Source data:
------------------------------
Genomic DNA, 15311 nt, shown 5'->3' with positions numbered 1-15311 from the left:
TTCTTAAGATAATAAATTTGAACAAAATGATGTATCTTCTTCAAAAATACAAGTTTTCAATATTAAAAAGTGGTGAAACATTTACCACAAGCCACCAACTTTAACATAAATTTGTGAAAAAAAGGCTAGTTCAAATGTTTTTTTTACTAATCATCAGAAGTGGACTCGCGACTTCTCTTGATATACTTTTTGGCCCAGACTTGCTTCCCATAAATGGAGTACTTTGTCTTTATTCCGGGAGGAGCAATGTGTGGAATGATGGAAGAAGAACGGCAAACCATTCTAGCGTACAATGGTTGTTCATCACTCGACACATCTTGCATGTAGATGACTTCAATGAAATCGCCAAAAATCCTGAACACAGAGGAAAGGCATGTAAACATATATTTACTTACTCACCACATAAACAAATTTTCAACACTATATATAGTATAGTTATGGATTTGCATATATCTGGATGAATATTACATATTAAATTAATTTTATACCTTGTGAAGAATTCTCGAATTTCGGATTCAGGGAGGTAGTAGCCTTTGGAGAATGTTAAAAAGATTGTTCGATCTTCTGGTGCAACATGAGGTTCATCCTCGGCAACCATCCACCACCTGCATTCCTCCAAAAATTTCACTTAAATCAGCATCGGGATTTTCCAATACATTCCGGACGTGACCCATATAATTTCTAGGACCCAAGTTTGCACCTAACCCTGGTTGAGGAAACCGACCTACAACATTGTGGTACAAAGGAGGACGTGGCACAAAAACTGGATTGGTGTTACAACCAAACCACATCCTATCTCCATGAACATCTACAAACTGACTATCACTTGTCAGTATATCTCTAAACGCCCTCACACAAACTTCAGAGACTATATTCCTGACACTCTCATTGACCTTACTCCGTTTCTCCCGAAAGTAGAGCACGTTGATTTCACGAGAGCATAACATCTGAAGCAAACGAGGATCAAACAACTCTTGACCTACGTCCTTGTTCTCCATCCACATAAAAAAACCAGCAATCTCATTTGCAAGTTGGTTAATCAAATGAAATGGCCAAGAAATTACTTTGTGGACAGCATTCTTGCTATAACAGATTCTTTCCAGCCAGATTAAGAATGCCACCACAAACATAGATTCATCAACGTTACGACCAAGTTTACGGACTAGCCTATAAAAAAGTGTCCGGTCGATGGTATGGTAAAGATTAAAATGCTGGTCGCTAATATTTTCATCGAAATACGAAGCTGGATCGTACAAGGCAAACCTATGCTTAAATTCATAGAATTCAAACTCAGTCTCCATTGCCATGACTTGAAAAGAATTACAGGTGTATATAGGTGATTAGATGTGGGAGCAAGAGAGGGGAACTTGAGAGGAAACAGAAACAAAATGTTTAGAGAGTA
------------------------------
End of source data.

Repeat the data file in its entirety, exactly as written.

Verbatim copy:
Genomic DNA, 15311 nt, shown 5'->3' with positions numbered 1-15311 from the left:
TTCTTAAGATAATAAATTTGAACAAAATGATGTATCTTCTTCAAAAATACAAGTTTTCAATATTAAAAAGTGGTGAAACATTTACCACAAGCCACCAACTTTAACATAAATTTGTGAAAAAAAGGCTAGTTCAAATGTTTTTTTTACTAATCATCAGAAGTGGACTCGCGACTTCTCTTGATATACTTTTTGGCCCAGACTTGCTTCCCATAAATGGAGTACTTTGTCTTTATTCCGGGAGGAGCAATGTGTGGAATGATGGAAGAAGAACGGCAAACCATTCTAGCGTACAATGGTTGTTCATCACTCGACACATCTTGCATGTAGATGACTTCAATGAAATCGCCAAAAATCCTGAACACAGAGGAAAGGCATGTAAACATATATTTACTTACTCACCACATAAACAAATTTTCAACACTATATATAGTATAGTTATGGATTTGCATATATCTGGATGAATATTACATATTAAATTAATTTTATACCTTGTGAAGAATTCTCGAATTTCGGATTCAGGGAGGTAGTAGCCTTTGGAGAATGTTAAAAAGATTGTTCGATCTTCTGGTGCAACATGAGGTTCATCCTCGGCAACCATCCACCACCTGCATTCCTCCAAAAATTTCACTTAAATCAGCATCGGGATTTTCCAATACATTCCGGACGTGACCCATATAATTTCTAGGACCCAAGTTTGCACCTAACCCTGGTTGAGGAAACCGACCTACAACATTGTGGTACAAAGGAGGACGTGGCACAAAAACTGGATTGGTGTTACAACCAAACCACATCCTATCTCCATGAACATCTACAAACTGACTATCACTTGTCAGTATATCTCTAAACGCCCTCACACAAACTTCAGAGACTATATTCCTGACACTCTCATTGACCTTACTCCGTTTCTCCCGAAAGTAGAGCACGTTGATTTCACGAGAGCATAACATCTGAAGCAAACGAGGATCAAACAACTCTTGACCTACGTCCTTGTTCTCCATCCACATAAAAAAACCAGCAATCTCATTTGCAAGTTGGTTAATCAAATGAAATGGCCAAGAAATTACTTTGTGGACAGCATTCTTGCTATAACAGATTCTTTCCAGCCAGATTAAGAATGCCACCACAAACATAGATTCATCAACGTTACGACCAAGTTTACGGACTAGCCTATAAAAAAGTGTCCGGTCGATGGTATGGTAAAGATTAAAATGCTGGTCGCTAATATTTTCATCGAAATACGAAGCTGGATCGTACAAGGCAAACCTATGCTTAAATTCATAGAATTCAAACTCAGTCTCCATTGCCATGACTTGAAAAGAATTACAGGTGTATATAGGTGATTAGATGTGGGAGCAAGAGAGGGGAACTTGAGAGGAAACAGAAACAAAATGTTTAGAGAGTA